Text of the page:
“In most ways, kids are pretty much the same as they’ve always been. Nuts. But in most ways, the world around them is incomprehensibly different. And also nuts… It is an adolescent world different from the one you recall… When your son tells you that you 'don't understand' trust him. You don't. Neither do I. He lives in a culture foreign to both of us.” (From the book, Yes, Your Teen Is Crazy! by Michael J. Bradley, Ed.D)
If teenagers (and parents) are much the same, and it is the world that has changed around us, then it’s time for a new approach.
Do you find yourself using the same techniques and responses over and over with your teen, with the same results? Are they sometimes the ones your parents used on you and you swore never to use them with your own children? Have you heard the definition of insanity? It is doing the same thing, over and over again, and expecting different results.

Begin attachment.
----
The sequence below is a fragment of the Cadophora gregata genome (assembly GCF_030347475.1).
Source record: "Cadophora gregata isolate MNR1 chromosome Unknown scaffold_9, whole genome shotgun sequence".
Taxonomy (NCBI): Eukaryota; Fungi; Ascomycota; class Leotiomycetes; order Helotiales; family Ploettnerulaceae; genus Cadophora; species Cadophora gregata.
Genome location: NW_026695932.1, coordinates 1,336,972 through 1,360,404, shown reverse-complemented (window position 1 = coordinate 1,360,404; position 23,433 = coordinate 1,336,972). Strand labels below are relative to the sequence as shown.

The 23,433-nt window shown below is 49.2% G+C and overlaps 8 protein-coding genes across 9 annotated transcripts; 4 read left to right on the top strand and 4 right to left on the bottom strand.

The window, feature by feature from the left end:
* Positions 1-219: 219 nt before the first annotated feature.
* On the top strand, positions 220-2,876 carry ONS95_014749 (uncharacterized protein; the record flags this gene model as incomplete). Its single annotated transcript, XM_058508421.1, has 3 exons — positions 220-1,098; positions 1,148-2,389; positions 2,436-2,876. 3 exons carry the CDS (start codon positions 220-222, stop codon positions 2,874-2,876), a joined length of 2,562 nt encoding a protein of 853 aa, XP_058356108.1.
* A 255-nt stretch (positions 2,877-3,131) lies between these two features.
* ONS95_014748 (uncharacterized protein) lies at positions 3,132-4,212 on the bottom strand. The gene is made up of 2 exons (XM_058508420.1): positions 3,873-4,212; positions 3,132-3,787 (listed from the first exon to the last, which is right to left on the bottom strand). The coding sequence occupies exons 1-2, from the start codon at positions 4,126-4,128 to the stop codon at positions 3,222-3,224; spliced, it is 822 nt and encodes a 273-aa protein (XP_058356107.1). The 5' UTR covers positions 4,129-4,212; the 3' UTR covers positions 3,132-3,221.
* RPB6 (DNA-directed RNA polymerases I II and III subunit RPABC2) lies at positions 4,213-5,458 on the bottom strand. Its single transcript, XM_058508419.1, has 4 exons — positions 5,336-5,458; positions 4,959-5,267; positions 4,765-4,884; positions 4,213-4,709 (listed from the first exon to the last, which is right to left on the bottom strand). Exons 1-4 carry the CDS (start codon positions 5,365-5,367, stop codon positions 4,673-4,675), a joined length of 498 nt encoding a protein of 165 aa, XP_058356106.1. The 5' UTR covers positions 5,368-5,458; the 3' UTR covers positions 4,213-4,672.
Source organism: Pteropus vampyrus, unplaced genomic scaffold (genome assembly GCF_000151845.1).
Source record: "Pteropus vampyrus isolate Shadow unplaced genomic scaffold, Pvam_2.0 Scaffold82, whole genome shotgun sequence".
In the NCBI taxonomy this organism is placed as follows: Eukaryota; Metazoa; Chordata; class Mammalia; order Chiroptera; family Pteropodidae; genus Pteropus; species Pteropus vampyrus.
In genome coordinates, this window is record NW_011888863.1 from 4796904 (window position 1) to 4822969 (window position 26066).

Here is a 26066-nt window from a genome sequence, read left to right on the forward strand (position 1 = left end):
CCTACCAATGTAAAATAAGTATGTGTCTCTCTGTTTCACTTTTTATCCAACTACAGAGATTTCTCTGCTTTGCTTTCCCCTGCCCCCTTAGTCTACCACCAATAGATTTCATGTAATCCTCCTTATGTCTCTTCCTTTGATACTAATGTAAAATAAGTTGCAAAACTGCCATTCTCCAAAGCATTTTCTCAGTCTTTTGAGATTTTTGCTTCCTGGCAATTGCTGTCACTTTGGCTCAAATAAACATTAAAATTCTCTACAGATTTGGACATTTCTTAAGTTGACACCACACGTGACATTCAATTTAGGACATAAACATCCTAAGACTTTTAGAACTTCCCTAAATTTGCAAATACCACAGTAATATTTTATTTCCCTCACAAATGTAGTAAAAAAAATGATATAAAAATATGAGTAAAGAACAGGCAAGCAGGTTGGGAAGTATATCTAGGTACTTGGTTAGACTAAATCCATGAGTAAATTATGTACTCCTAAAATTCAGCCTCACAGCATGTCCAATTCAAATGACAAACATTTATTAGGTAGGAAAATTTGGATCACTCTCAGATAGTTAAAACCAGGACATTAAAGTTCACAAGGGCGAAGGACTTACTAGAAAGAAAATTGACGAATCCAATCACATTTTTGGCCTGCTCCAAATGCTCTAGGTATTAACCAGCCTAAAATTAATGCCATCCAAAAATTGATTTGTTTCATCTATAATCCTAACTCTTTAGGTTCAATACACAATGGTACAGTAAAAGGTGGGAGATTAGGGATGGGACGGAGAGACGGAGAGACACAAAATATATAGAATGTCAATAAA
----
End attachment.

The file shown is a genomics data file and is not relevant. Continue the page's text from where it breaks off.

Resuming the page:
So how do you begin to create different results? Many parents share that their number one concern in parenting a teen is the ‘communication gap.’ They feel that if they can somehow have a meaningful conversation, they stand a chance of helping their child through these baffling years. Their friends want to help, but they don’t have the wisdom and experience that parents have. You have your child’s best interest at heart, and you want to be the one he turns to when there’s something important going on.
The first step to opening the door to a conversation (of more than two or three sentences), is to acknowledge what your child is feeling. Kids don’t want to be told how to do it better (“Did you try…?”) or that they are silly for feeling the way they do (“Don’t be ridiculous. You’re good at basketball. You just need to practice.”). They want someone to listen. Hmm. I know I’ve felt this way, too, and I’ve been around a lot longer. Imagine how much more critical it is for your 15-year old to just be heard.
Don’t fix, don’t judge, don’t critique. Just listen. Then listen some more. Eventually they’ll get the idea that it’s okay to share with you, even if you don’t always understand. And if you don’t understand, ask them to explain it to you. They may protest, but they really do want you to know. You can be their ‘safe haven’ in the midst of the insanity.
(For more support, visit www.fernweis.com.)